MONDAY, Feb. 5 (HealthDay News) -- President Bush's proposed $2.9 trillion federal budget, unveiled Monday, calls for health care spending cuts, including a major five-year reduction in Medicare expenditures to slow the program's annual growth rate from 6.5 percent to 5.6 percent.
The proposed total cuts of $78 billion for Medicare and Medicaid -- the federal health insurance programs for the elderly and lower-income Americans, respectively -- are part of Bush's plan to eliminate the federal deficit by 2012. However, Medicare spending would increase nearly $454 billion in 2008, an increase of $28 billion over this year, before the proposed reductions take effect.
The total 2008 budget for federal health care, administered by the U.S. Department of Health and Human Services, would be nearly $700 billion for the fiscal year that begins Oct. 1, an increase of more than $28 billion over 2007. Medicare makes up 55.4 percent of the HHS budget, while Medicaid accounts for 29 percent.
"The budget we are releasing today builds on our past successes and continues to invest in the future," HHS Secretary Mike Leavitt said in a prepared statement. "It sets out an aggressive, yet responsible, budget that funds our priorities and helps sustain our long-term commitment to seniors and low-income Americans. We are serving our citizens with compassion while maintaining sensible stewardship of their tax dollars."
Under the proposed budget, however, more Medicare beneficiaries would have to pay higher premiums for coverage of prescription drugs and doctor services, The New York Times reported Monday.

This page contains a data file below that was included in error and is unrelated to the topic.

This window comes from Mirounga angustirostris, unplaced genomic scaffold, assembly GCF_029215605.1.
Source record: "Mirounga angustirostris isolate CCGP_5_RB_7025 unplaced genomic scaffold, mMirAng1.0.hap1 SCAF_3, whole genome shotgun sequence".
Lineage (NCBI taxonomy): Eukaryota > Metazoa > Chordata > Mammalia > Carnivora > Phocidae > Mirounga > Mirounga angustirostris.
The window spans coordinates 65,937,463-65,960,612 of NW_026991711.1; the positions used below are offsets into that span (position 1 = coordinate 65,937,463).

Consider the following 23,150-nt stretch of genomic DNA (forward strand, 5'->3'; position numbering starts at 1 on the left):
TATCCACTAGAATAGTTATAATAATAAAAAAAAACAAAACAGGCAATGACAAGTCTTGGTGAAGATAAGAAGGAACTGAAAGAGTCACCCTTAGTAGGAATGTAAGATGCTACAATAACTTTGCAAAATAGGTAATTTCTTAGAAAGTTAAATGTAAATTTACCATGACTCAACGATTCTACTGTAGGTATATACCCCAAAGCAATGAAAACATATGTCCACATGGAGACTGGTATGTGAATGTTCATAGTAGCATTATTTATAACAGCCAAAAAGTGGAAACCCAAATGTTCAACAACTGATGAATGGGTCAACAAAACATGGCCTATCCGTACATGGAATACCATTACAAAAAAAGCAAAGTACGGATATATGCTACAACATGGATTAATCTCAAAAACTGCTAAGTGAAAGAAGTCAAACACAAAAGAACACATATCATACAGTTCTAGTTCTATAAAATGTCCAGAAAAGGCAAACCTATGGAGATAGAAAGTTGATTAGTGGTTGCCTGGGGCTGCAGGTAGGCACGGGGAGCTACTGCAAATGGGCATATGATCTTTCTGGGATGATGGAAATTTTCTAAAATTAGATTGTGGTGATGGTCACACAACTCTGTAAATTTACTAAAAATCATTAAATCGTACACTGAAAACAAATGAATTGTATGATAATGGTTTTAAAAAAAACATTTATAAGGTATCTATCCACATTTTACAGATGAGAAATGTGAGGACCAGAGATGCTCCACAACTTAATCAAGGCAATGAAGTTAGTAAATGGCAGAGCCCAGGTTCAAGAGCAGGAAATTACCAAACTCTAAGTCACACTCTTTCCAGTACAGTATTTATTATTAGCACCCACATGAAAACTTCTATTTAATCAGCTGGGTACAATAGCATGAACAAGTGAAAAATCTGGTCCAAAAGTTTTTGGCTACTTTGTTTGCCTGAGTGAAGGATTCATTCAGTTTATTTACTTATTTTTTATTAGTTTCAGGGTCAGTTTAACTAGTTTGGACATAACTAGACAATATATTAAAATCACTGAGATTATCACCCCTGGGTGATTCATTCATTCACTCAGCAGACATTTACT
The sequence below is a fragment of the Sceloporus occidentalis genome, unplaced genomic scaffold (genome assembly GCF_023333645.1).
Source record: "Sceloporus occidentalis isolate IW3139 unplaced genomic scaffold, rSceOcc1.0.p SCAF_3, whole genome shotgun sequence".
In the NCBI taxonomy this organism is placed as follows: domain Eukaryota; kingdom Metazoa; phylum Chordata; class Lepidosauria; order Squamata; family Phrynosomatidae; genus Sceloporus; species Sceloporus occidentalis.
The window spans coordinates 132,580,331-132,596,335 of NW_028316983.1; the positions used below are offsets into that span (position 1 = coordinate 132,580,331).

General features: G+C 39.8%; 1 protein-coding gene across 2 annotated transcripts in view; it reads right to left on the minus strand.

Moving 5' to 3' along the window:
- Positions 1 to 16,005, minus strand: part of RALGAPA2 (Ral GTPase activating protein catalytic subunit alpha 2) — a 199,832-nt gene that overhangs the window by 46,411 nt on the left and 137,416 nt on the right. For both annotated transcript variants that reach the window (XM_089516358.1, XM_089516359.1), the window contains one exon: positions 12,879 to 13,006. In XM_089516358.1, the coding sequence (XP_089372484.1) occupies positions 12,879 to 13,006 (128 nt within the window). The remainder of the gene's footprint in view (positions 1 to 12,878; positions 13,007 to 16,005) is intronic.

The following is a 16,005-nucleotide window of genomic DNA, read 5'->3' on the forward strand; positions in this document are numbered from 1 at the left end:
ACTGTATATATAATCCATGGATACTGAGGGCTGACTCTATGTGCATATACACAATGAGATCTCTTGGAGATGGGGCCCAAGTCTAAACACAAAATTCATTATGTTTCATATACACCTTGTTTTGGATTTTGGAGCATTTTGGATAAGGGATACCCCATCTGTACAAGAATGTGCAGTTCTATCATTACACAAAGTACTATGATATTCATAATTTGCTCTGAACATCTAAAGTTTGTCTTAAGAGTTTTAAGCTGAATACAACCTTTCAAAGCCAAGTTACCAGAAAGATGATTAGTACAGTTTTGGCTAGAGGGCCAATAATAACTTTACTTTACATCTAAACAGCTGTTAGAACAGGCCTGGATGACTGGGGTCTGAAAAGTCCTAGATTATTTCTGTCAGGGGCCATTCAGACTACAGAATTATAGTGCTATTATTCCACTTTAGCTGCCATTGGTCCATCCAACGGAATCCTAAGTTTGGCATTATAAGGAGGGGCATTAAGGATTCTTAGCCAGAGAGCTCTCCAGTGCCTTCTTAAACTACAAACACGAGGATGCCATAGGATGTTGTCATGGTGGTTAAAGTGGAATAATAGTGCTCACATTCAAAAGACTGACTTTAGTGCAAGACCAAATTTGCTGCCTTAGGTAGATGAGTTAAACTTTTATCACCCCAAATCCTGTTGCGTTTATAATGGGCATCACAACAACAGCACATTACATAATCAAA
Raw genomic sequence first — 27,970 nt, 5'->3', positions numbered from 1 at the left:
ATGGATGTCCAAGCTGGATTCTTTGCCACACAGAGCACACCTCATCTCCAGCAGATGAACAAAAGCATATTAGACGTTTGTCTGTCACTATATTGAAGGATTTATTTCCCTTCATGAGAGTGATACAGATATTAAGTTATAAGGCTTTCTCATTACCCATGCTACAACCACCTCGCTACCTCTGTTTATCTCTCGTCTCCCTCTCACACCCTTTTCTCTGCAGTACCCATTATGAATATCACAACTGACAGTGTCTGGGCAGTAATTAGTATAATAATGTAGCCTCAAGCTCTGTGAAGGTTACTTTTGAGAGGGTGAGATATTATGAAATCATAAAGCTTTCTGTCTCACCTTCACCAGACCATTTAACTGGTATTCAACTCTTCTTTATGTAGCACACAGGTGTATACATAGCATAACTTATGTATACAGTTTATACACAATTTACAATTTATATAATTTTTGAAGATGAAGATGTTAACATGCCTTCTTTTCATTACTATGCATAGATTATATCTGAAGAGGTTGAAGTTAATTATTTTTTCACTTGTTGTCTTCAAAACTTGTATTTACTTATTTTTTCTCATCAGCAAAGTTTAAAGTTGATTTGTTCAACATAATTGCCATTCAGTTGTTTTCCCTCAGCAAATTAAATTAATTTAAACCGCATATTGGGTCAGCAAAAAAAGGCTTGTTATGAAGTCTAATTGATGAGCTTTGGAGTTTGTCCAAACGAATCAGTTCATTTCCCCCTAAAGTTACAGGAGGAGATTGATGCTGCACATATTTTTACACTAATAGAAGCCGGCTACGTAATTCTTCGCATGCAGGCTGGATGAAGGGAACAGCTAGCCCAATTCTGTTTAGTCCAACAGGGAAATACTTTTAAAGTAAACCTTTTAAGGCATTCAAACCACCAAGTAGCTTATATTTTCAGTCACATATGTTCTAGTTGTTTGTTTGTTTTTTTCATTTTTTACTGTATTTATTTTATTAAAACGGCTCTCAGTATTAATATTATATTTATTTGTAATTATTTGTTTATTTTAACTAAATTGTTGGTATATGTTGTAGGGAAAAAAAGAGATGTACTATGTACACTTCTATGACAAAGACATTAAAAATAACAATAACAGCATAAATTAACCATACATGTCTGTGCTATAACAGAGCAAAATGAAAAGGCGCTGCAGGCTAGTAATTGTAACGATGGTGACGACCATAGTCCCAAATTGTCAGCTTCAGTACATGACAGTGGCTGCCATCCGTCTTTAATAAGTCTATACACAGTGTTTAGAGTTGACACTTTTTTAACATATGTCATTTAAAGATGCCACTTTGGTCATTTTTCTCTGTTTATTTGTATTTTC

Currently, married couples who earn more than $160,000 and single people who earn more than $80,000 have to pay higher Medicare premiums for doctors' services. In his budget proposal, Bush wants a similar surcharge for the new prescription drug benefit, which took effect last year.
Bush is also proposing to "eliminate annual indexing of income thresholds," a move that would result in more Medicare beneficiaries eventually having to pay higher premiums, the Times reported.
It's expected the changes would bring in $10 billion more to the federal government over the next five years.
But now that Democrats control both houses of Congress, one health-care expert said it was unlikely there would be much, if any, change to the existing Medicare program.
"Increases in Medicare that would increase payments for poor people would be humanely and financially counterproductive," said Robert Hayes, president of the advocacy group Medicare Rights Center. "But we would expect Congress to reject that," he added.
Hayes said he thought any cuts in Medicare reimbursements would come at the expense of the insurance industry and pharmaceutical companies, as Congress mandates lower drug costs for Medicare recipients.
Planned Parenthood Federation of America (PPFA) criticized Bush's budget for proposing cuts to Medicaid. The budget proposal also doesn't increase funding for Title X, which provides access to contraception for low-income women and couples, the group said.
"For years, women and families have relied on Medicaid and Title X for family planning services. With the number of holes that this administration has poked in both programs, it's no wonder that American families are falling through the cracks. This budget will only worsen America's health care crisis," PPFA President Cecile Richards said in a prepared statement.